Russian scientists are studying light sources

For many experiments, it is important to know the exact wavelength of the source of light. Unfortunately, wavelengths of lasers or light-emitting diodes are subject to change depending on the environment factors such as ambient temperature. Those changes that can be as significant as a fraction of a nanometer are important for exploring the structural positions of ions in metals. Today, equipment is calibrated using emission spectrum analysis (spectrophotometric method) but this is a difficult process, however, requiring long-term stable temperature of the light source.

Scientists at the Institute of Semiconductor Physics, Siberian Branch of the Russ... have suggested a principally new and simpler method of measuring emission wavelength which allows to detect changes of up to 10−3 nanometer.

The article was published in the Nauchnoye Priborostroyeniye magazine (the Scientific Instrument Engineering).

Ellipsometer is an optical device commonly used to identify the properties of a substance. During a regular procedure, polarised light with a known wavelength is emitted through the sample in order to determine its properties based on the nature of the phase shift. The Novosibirsk-based researchers suggested using the ellipsometer to address an opposite task: to let a ray of light through a substance with known properties in order to calculate the light wavelength using the phase shift.

Preliminary calibration of the device allows to determine the phase shift for any light wavelength. When the measurements are done, the researchers can calculate the light source wavelength knowing the phase shift. In the course of the experiment, the emission of one and the same laser was studied at 22 C° and 32 C°. It was discovered that in the former example it generates light with the wavelength of 660.0 nanometer, and in the latter case the wavelength is 660.6 nanometer. Such minute change can insignificantly distort the results of some physical experiments. The researchers believe that the method will meet a high demand as convenient and miniature ellipsometer already exist.

Further information: D. V. Marin, V. N. Fedorinin, Tokhir Khasanov, “Measuring the Wavelength of Light Sources Using Ellipsometer Method.” the Scientific Instrument Engineering, vol. 21, March 2011.

Dmitrij Tsendin published by

Views: 15

Tags: light, nano, scientist, source, studying


You need to be a member of The International NanoScience Community to add comments!

Join The International NanoScience Community

Next partner events of TINC

We are Media Partner of:

Welcome - about us

Welcome! Nanopaprika was cooked up by Hungarian chemistry PhD student in 2007. The main idea was to create something more personal than the other nano networks already on the Internet. Community is open to everyone from post-doctorial researchers and professors to students everywhere.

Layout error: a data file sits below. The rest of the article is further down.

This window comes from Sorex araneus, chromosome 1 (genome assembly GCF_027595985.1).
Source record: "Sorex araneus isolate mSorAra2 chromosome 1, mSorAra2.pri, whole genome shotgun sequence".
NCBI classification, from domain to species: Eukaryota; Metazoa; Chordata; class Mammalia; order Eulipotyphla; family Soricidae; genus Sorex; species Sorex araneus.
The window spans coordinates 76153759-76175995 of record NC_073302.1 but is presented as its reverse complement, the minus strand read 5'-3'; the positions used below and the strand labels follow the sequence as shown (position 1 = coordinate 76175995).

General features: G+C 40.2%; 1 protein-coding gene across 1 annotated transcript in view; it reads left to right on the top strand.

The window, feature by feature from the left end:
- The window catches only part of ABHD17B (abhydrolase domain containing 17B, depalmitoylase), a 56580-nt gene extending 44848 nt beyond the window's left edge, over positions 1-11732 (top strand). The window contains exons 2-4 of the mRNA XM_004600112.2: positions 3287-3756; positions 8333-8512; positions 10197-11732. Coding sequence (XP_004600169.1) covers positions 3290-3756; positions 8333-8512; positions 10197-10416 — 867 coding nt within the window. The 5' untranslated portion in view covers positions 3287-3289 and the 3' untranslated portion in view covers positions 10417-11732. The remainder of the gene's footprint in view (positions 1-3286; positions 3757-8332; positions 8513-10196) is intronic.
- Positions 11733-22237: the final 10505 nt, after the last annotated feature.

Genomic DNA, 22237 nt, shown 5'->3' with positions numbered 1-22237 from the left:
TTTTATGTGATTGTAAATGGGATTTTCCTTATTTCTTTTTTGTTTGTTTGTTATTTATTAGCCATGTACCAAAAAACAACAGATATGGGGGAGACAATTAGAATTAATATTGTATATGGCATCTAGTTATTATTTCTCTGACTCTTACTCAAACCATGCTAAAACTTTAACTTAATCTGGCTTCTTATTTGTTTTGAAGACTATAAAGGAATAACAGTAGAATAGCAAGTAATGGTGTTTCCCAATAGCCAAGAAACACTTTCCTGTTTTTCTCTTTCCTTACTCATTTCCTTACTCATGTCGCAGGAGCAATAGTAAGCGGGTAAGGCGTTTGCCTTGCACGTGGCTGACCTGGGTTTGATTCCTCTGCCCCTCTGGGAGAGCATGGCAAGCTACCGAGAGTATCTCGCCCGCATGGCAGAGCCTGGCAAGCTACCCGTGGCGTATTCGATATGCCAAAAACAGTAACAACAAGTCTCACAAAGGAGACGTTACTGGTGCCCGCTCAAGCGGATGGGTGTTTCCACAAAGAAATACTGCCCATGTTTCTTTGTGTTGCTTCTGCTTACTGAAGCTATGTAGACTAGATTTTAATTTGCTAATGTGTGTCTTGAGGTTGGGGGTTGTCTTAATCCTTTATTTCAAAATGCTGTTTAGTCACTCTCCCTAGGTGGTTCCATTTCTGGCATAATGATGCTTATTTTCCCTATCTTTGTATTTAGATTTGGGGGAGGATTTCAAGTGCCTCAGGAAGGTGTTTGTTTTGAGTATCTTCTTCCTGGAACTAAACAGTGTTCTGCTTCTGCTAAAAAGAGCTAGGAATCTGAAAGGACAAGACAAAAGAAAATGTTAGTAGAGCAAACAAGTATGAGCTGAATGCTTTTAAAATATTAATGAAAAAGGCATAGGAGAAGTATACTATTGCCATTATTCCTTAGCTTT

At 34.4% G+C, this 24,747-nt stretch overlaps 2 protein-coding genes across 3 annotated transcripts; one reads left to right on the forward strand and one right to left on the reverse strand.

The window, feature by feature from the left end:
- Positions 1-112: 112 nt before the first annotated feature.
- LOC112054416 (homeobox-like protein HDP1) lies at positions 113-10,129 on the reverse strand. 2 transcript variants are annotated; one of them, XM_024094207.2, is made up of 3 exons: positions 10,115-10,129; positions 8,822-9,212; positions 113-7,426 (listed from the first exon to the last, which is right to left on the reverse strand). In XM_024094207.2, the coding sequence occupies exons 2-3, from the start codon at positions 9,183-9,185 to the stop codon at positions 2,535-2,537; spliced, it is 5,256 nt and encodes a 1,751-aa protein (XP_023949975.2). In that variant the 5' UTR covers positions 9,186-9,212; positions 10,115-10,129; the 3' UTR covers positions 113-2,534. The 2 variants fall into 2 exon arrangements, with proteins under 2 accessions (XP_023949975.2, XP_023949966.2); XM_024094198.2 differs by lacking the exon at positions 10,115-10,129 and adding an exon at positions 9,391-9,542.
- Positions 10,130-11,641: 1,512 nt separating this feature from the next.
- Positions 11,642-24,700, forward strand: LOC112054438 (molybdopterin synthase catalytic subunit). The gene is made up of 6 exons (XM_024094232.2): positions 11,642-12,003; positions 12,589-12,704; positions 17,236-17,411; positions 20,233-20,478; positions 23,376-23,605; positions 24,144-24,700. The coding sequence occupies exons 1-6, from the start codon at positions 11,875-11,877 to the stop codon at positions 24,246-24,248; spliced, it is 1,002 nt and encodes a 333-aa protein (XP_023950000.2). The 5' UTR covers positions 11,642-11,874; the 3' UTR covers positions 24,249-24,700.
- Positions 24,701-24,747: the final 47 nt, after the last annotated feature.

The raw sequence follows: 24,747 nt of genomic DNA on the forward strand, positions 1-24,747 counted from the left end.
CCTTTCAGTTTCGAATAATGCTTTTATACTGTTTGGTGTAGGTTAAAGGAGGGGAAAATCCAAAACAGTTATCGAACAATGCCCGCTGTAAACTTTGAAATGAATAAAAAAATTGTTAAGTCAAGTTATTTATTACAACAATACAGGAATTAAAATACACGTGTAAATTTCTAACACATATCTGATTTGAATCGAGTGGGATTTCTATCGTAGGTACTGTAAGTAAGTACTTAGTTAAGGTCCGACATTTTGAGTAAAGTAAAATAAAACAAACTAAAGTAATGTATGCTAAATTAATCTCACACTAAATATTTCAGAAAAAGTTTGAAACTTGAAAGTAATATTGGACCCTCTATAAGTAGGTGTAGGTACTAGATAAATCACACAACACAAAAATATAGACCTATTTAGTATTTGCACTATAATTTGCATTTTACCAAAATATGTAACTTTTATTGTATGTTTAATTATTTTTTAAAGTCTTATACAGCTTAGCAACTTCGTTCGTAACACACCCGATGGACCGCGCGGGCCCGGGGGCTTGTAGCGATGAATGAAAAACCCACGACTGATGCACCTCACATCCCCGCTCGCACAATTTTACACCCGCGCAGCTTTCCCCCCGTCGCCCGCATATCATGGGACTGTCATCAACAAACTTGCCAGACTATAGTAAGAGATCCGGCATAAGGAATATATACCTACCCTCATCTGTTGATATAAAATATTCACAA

There is only one important assumption: you have to be interested in nano!

Nanopaprika is always looking for new partners, if you have any idea, contact me at

Dr. András Paszternák, founder of Nanopaprika

Publications by A. Paszternák:

Pd/Ni Synergestic Activity for Hydrogen Oxidation Reaction in Alkaline Conditions

The potential use of cellophane test strips for the quick determination of food colours

pH and CO2 Sensing by Curcumin-Coloured Cellophane Test Strip

Polymeric Honeycombs Decorated by Nickel Nanoparticles

Directed Deposition of Nickel Nanoparticles Using Self-Assembled Organic Template,

Organometallic deposition of ultrasmooth nanoscale Ni film,

Zigzag-shaped nickel nanowires via organometallic template-free route

Surface analytical characterization of passive iron surface modified by alkyl-phosphonic acid layers

Atomic Force Microscopy Studies of Alkyl-Phosphonate SAMs on Mica

Amorphous iron formation due to low energy heavy ion implantation in evaporated 57Fe thin films

Surface modification of passive iron by alkylphosphonic acid layers

Formation and structure of alkylphosphonic acid layers on passive iron

Structure of the nonionic surfactant triethoxy monooctylether C8E3 adsorbed at the free water surface, as seen from surface tension measurements and Monte Carlo simulations

Warning: require_once(xn-app://widgetlaboratory/apps/windex.php): failed to open stream: "XN_AppFilesystemStream::stream_open" call failed in /apps/nanoscience/index.php on line 5 Fatal error: require_once(): Failed opening required 'xn-app://widgetlaboratory/apps/windex.php' (include_path='.:/php/includes/XN:/php/includes/PEAR:/php/includes/other') in /apps/nanoscience/index.php on line 5